Decomposition of leaves from two indigenous trees of contrasting qualities under shaded-coffee and agricultural land-uses during the dry season at Wondo Genet, Ethiopia
To explore the potential of trees and shrubs on farmlands on traditional systems in southern Ethiopia, mineralization of macronutrients and loss of organics from leaves of Cordia africana and Albizia gummifera were studied under shaded-coffee and agricultural land-uses during the dry season. Leaves in litterbags were incorporated at 15 cm depth in soil under both land uses and residues were recovered after 2, 4, 8, 12 and 16 weeks. Contents of macronutrients and organics in initial and recovered residues were measured. Single- or double-exponential decay or quadratic functions were fitted to describe patterns of decay or release of various leaf constituents. The two species differed significantly (P < 0.05) with respect to contents of ash, N, P, K, cellulose (CEL), lignin (LG), total soluble polyphenols (PL), and condensed tannins (CT). Cordia had higher content of ash, K, P, CEL, LG and a higher C-to-N ratio while Albizia had higher contents of N, PL, CT and a higher C-to-P ratio. Albizia had significantly greater mass loss, N loss and release of CT than Cordia. N was immobilized for the first 4 weeks in most treatments. Across land uses and species, mass loss rates varied from -0.023 week-1 in Cordia to -0.034 week-1 in Albizia (R2 > 0.70). Higher rate of release of CT seems to have facilitated decomposition in Albizia despite higher initial PL and CT in the leaves of this species.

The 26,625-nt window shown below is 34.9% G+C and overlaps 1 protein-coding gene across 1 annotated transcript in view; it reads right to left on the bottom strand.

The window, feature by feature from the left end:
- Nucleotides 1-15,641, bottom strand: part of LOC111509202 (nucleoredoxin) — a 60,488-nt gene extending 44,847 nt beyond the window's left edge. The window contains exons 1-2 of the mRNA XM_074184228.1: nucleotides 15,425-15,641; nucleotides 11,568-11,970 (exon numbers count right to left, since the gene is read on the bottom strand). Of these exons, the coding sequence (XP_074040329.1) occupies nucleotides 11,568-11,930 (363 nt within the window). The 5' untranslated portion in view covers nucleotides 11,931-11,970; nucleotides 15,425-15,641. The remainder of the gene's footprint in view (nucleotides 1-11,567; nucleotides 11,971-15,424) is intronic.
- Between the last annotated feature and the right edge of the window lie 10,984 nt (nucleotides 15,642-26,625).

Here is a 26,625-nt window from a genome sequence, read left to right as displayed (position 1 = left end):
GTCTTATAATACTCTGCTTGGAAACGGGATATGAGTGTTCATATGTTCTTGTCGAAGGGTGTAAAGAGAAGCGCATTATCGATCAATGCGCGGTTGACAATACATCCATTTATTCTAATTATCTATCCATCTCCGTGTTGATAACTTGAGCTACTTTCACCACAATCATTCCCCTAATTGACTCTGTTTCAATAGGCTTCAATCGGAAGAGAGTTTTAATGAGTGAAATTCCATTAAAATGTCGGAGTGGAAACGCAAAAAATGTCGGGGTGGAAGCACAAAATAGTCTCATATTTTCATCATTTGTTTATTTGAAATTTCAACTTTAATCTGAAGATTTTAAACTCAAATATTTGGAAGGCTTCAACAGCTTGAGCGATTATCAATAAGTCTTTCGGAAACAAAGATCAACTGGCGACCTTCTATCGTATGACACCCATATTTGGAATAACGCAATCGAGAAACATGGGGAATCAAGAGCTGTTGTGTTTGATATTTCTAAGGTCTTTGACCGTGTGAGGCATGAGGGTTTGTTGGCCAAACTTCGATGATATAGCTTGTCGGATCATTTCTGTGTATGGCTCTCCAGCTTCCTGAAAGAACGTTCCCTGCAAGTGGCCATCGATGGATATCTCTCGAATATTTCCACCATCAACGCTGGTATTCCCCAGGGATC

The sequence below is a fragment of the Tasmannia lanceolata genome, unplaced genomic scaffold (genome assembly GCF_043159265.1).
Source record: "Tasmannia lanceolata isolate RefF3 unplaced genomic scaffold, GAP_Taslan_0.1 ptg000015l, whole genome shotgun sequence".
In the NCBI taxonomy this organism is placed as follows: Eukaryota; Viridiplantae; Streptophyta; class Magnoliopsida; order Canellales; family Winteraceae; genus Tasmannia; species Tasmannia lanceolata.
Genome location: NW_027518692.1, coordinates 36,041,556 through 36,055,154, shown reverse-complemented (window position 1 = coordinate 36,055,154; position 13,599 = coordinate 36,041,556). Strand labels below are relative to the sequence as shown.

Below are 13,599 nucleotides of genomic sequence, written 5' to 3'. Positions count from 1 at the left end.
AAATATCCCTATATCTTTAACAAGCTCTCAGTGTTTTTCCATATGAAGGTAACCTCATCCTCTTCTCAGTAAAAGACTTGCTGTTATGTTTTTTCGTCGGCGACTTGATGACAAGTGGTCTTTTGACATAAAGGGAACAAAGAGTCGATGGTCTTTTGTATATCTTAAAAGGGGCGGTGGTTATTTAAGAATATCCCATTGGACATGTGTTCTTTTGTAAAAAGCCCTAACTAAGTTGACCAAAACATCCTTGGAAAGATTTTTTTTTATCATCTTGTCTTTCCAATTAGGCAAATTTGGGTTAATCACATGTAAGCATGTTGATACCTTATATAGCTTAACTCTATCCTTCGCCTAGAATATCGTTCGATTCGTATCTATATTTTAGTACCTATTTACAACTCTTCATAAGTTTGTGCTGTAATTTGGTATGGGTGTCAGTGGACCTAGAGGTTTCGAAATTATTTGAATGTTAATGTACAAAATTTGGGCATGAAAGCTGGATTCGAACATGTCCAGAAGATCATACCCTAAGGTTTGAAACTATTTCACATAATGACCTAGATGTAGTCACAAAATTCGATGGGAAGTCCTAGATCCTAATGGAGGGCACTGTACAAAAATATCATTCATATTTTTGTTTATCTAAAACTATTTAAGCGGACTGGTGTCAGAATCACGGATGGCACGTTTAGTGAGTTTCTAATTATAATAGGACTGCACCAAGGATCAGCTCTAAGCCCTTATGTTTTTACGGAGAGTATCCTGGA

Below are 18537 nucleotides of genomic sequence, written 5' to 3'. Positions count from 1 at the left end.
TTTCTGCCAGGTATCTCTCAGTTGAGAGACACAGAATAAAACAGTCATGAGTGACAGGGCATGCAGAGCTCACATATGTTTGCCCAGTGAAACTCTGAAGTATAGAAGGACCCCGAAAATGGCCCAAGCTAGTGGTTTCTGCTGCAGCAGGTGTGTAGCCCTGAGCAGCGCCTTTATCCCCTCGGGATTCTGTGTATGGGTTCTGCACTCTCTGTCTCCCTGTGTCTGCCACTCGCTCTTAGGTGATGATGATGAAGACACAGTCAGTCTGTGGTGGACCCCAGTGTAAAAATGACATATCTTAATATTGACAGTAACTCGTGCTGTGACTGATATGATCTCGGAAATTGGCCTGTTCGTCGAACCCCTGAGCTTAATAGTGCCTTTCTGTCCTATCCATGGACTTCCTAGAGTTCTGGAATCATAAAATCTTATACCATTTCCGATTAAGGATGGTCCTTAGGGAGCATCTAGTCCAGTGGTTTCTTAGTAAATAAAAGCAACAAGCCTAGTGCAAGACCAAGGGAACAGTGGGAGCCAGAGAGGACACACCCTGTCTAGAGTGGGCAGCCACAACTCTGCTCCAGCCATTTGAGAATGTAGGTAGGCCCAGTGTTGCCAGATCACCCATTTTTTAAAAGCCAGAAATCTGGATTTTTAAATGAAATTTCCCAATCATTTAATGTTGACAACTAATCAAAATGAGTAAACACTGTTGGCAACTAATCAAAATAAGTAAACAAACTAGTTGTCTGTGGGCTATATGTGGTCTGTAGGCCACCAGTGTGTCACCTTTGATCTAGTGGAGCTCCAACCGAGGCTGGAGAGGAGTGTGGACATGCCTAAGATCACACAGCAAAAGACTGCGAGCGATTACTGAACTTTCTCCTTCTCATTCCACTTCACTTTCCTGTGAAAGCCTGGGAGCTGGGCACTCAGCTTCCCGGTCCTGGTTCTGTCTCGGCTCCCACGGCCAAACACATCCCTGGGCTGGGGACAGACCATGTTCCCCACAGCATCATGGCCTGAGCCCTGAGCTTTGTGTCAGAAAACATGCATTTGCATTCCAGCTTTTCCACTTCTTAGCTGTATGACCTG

There was no significant land-use effect on any of the variables considered. It was concluded that under drier conditions, tree cover might not affect decomposition, and that organic residues with high content of polyphenols, particularly condensed tannins could decompose faster than those with lower content. This suggests that indigenous tree species with high concentrations of tannins, supposedly considered to be of ‘poor quality’, might still be quite useful as an organic input for improving soil fertility and productivity in the tropics.
Teklay, T. & Malmer, A. (2004). Decomposition of leaves from two indigenous trees of contrasting qualities under shaded-coffee and agricultural land-uses during the dry season at Wondo Genet, Ethiopia. Soil Biology & Biochemistry. 36: 777-786.